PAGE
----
The positive powers of 2 mod 5^m cycle with period 4*5^(m-1), which you can prove by showing that 2 is a primitive root mod powers of 5. I want to prove that the positive powers of two, mod 10^m, also cycle with this same period. How do I go from this powers of 5 result to powers of 10?(adsbygoogle = window.adsbygoogle || []).push({});

The Chinese Remainder Theorem (CRT) obviously came to mind, so I considered the powers of 2 mod 2^m. Starting at 2^m, they cycle with period 1 (they are always 0). The answer, I'm sure you're going to say, is to multiply the two periods: 1 x 4 = 4. But what specifically about the CRT lets me do that? The statements of the CRT I've seen talk about the residues, not the periods.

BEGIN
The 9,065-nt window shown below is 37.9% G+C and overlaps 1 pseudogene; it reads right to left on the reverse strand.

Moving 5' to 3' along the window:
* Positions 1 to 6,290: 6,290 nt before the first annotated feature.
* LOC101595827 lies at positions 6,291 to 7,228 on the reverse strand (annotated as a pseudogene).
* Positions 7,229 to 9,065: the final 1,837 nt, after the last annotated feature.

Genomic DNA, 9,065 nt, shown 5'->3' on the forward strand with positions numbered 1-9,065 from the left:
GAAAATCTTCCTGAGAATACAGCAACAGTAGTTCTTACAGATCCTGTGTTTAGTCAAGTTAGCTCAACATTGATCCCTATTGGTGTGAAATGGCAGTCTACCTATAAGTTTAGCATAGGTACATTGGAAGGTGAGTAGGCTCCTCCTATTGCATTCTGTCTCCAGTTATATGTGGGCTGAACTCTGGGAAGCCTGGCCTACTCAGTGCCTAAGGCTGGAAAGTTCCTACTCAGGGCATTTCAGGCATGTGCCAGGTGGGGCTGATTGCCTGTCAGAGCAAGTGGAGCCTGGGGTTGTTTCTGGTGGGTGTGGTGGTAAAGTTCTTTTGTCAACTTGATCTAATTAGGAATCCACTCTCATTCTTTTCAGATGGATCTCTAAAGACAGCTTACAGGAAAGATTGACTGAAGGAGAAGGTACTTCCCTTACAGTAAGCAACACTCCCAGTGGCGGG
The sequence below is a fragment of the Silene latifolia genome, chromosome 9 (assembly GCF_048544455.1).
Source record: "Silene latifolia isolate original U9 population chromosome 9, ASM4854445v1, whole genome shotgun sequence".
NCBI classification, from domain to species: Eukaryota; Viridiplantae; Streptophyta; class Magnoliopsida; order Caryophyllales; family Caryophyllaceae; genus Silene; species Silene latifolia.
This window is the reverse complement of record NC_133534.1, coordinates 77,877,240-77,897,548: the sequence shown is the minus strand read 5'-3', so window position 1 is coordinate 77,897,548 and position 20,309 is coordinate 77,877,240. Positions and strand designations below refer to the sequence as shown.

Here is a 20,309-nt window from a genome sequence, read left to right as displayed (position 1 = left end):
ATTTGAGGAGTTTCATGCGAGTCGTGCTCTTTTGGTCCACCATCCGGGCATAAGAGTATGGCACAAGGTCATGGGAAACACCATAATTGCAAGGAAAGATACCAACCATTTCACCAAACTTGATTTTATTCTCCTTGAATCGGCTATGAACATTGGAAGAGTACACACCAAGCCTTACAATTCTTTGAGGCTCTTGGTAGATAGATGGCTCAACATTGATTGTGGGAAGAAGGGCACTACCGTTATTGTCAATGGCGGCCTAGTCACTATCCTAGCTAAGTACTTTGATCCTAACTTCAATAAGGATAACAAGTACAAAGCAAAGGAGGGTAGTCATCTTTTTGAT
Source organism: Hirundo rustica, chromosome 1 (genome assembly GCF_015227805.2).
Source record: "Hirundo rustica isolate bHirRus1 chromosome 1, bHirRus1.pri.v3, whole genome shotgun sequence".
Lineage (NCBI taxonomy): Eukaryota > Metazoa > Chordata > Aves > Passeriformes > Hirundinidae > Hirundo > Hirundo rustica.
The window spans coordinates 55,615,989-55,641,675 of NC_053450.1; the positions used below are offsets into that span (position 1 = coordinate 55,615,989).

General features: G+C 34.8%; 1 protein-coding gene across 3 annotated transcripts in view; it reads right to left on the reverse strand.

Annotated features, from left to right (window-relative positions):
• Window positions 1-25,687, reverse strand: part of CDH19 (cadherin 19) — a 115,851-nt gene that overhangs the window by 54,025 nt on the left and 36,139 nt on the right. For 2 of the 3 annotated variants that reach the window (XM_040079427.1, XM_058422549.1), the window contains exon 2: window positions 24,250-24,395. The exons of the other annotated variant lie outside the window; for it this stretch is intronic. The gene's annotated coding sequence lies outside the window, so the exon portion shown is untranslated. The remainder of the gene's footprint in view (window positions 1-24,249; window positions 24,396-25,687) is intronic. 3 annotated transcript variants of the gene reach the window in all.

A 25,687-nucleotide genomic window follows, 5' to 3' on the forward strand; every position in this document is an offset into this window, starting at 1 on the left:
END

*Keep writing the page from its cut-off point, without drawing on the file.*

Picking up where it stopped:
Maybe I need to invoke an underlying theorem from group theory instead?

Thanks.

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# Cycle Length of the Positive Powers of Two Mod Powers of Ten

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